What was the point of Wilhelm and Jacob Grimm’s 1812 Snow White fairy tale? Possibly to teach kids "don't be vain" and "don't open the door to strangers."
What is the point of Tarsem Singh's new movie "Mirror Mirror"? Probably something along the lines of "ooh... pretty!"
"Mirror Mirror" is fun, at least in its first half.
Julia Roberts is top-billed as the wicked queen, who enters her magic mirror and transports to a weird hut in the ocean, where she converses with her reflection.
She keeps her stepdaughter Snow White locked away while she cruelly rules peasants, taxing them to finance lavish parties.
A radiant Lily Collins plays Snow, who unlike previous depictions of the character, is resourceful and tough as well as pretty.
Taken to the woods and left for dead, she finds her seven dwarfs, played by great little people character actors, including Martin Klebba, recently in "Project X." Instead of making her a housekeeper, the dwarves train her to fight.
Armie Hammer ("The Social Network") plays the handsome, but also funny and dashing, prince. He's such a catch, even the queen wants to marry him.
With big shoes to fill – Disney's darkly sweet animated "Snow White and the Seven Dwarfs" (1937) has become the standard version of this story – the charming cast keeps the proceedings light.
Also nice: "Mirror Mirror" makes a strong attempt to improve on a formerly passive title character.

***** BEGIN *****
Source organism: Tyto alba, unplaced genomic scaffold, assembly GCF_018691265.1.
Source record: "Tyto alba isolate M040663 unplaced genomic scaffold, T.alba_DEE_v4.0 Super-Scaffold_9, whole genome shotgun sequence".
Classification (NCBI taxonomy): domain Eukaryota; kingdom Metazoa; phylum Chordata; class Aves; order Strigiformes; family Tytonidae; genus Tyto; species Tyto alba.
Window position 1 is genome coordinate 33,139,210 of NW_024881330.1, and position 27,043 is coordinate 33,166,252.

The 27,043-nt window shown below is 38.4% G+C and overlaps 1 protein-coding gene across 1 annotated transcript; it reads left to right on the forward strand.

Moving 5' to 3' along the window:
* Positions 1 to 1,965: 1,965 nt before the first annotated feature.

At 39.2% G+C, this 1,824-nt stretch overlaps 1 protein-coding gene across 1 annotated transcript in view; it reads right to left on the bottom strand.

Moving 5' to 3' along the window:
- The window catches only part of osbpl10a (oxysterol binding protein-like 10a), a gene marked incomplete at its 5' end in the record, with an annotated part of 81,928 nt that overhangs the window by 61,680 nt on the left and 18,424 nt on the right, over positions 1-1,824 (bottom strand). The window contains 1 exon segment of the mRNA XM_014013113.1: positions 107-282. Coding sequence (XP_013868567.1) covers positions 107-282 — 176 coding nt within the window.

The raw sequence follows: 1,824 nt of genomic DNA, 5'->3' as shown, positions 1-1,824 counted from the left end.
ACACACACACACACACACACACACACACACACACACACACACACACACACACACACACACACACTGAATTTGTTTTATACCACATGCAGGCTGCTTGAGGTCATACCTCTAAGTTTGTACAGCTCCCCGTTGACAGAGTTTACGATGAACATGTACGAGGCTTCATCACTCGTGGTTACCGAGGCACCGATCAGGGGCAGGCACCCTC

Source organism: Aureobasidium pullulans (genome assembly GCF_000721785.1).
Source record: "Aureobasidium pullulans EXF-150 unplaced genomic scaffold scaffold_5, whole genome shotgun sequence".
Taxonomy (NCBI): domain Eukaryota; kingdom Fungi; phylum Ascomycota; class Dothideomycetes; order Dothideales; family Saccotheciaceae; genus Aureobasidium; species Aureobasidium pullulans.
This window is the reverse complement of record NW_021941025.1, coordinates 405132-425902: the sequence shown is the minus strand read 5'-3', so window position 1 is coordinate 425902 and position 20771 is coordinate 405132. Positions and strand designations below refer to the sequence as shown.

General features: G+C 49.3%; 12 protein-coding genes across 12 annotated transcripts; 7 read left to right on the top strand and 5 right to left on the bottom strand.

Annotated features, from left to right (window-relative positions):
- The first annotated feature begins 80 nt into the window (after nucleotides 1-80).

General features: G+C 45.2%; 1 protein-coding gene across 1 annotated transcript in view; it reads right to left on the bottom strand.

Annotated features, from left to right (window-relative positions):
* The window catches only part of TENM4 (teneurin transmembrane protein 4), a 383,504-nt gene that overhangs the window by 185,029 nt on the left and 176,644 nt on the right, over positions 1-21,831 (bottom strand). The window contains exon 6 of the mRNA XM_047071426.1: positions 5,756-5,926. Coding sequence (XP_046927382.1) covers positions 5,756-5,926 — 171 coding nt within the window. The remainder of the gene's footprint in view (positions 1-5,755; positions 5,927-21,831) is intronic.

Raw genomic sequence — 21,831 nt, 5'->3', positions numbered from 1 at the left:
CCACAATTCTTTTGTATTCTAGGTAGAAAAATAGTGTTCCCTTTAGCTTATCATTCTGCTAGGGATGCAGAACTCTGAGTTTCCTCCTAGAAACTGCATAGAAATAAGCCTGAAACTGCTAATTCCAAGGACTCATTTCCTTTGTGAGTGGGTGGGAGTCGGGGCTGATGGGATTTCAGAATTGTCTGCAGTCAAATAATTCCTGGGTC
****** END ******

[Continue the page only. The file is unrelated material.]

Still, Singh, famous for directing music videos and creating striking and glitzy shots, is not particularly good at moving the tale forward. As the movie progresses, the storytelling flattens. A computer-generated monster loose in the woods and a few big showdowns are dull compared to the simpler, cheerful character interactions early in the film.
Still, it's a bright, upbeat package. Another new Snow White movie, "Snow White and the Huntsman," slated for summer release, looks like it will be muddier, more serious and have more special effects.
It seems though filmmakers behind both movies forgot the Grimms' lesson about vanity.
Starring Julia Roberts, Lily Collins, Armie Hammer
Written by Melissa Wallack, Jason Keller
Directed by Tarsem Singh
Running time 1 hour, 46 minutes